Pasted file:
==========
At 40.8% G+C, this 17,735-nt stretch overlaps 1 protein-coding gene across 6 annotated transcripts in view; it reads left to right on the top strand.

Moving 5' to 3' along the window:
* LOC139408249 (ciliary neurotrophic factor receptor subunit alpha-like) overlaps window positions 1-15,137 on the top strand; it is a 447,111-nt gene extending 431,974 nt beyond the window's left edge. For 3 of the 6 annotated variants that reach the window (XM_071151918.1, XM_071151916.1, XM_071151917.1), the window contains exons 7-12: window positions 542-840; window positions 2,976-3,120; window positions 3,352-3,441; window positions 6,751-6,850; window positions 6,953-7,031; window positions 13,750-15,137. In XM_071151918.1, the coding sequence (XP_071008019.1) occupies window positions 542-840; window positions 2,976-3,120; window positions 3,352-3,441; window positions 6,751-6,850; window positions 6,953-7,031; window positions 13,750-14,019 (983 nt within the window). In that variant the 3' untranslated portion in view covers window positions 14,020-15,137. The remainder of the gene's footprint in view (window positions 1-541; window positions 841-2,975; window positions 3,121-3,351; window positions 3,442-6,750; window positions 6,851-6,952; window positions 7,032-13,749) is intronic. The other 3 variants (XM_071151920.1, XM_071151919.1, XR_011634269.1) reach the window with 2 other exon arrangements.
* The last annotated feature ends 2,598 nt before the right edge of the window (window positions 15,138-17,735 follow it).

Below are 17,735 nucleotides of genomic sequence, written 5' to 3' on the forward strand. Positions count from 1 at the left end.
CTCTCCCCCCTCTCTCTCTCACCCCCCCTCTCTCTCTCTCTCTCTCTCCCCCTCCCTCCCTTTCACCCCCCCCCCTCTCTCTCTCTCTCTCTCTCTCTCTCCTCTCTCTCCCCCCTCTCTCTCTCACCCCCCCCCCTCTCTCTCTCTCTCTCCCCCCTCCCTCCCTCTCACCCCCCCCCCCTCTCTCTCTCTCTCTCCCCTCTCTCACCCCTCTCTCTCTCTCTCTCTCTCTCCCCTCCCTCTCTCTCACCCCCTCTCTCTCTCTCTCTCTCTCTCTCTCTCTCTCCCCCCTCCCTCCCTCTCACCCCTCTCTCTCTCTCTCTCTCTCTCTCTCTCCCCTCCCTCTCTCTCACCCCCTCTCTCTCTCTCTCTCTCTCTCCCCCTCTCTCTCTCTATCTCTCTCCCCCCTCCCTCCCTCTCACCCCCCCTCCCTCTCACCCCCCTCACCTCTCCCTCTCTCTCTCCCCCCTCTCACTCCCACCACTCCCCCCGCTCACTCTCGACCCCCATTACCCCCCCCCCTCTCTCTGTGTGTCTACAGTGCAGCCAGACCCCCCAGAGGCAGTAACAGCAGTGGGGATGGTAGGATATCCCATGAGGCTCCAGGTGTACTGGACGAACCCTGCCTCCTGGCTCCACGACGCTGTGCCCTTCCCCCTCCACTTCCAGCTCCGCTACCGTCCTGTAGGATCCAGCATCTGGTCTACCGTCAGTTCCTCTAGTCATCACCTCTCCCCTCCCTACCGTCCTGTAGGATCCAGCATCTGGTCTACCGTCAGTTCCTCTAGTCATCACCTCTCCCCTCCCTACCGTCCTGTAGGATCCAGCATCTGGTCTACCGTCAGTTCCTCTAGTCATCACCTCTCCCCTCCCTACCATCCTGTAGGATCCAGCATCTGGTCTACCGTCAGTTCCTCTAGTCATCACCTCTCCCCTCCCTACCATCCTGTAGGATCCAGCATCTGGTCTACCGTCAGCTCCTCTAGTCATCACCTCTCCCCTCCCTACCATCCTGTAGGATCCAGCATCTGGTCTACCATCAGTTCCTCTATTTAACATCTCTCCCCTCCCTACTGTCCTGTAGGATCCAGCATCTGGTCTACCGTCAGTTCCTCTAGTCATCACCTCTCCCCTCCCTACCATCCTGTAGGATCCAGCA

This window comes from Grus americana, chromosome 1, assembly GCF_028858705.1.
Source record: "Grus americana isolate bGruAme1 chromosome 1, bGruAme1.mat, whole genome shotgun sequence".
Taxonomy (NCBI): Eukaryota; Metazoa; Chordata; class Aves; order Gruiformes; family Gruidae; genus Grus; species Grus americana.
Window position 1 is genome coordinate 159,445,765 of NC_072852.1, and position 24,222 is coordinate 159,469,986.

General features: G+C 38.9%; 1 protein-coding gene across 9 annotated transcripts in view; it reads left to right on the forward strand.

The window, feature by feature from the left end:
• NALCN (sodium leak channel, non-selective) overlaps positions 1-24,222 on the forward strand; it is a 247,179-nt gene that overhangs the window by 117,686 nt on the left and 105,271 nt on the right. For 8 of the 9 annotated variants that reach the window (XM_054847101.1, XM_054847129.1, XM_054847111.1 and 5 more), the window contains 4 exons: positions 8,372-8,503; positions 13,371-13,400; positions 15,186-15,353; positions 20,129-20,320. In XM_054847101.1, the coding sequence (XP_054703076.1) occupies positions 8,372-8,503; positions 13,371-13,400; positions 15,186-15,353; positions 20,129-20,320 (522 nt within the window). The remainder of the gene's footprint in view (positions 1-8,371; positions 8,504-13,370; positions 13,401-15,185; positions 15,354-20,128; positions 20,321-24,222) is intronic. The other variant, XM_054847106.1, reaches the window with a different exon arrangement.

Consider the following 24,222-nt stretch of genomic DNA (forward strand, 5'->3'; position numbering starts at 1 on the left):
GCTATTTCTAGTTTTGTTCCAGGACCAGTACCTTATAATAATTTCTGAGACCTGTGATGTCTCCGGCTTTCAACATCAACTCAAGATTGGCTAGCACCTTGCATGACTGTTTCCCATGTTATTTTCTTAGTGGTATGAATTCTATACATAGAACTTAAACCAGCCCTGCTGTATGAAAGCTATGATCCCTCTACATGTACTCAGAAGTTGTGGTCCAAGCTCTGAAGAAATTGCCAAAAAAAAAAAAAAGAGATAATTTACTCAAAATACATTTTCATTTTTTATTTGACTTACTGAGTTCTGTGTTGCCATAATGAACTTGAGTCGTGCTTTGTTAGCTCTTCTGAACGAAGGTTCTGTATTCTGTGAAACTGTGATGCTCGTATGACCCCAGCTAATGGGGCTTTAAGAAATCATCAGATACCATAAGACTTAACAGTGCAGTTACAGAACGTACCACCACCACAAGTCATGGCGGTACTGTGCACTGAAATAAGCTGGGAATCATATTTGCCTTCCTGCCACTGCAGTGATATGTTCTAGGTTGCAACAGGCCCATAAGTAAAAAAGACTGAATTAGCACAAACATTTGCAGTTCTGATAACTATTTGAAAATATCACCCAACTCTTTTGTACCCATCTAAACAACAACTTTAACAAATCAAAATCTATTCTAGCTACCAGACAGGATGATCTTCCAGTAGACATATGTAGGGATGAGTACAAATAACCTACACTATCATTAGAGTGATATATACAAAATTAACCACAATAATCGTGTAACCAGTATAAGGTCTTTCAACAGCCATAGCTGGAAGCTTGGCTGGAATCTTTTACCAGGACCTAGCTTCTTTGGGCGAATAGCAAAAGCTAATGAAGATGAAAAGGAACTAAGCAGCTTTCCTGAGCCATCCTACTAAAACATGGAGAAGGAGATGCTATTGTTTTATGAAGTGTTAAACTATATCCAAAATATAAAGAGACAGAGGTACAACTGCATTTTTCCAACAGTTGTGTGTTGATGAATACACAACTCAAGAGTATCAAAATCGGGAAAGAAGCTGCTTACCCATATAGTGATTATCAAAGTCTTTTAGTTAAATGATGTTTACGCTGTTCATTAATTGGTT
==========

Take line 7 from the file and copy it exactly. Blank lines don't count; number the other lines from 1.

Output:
This window comes from Grus americana, chromosome 1, assembly GCF_028858705.1.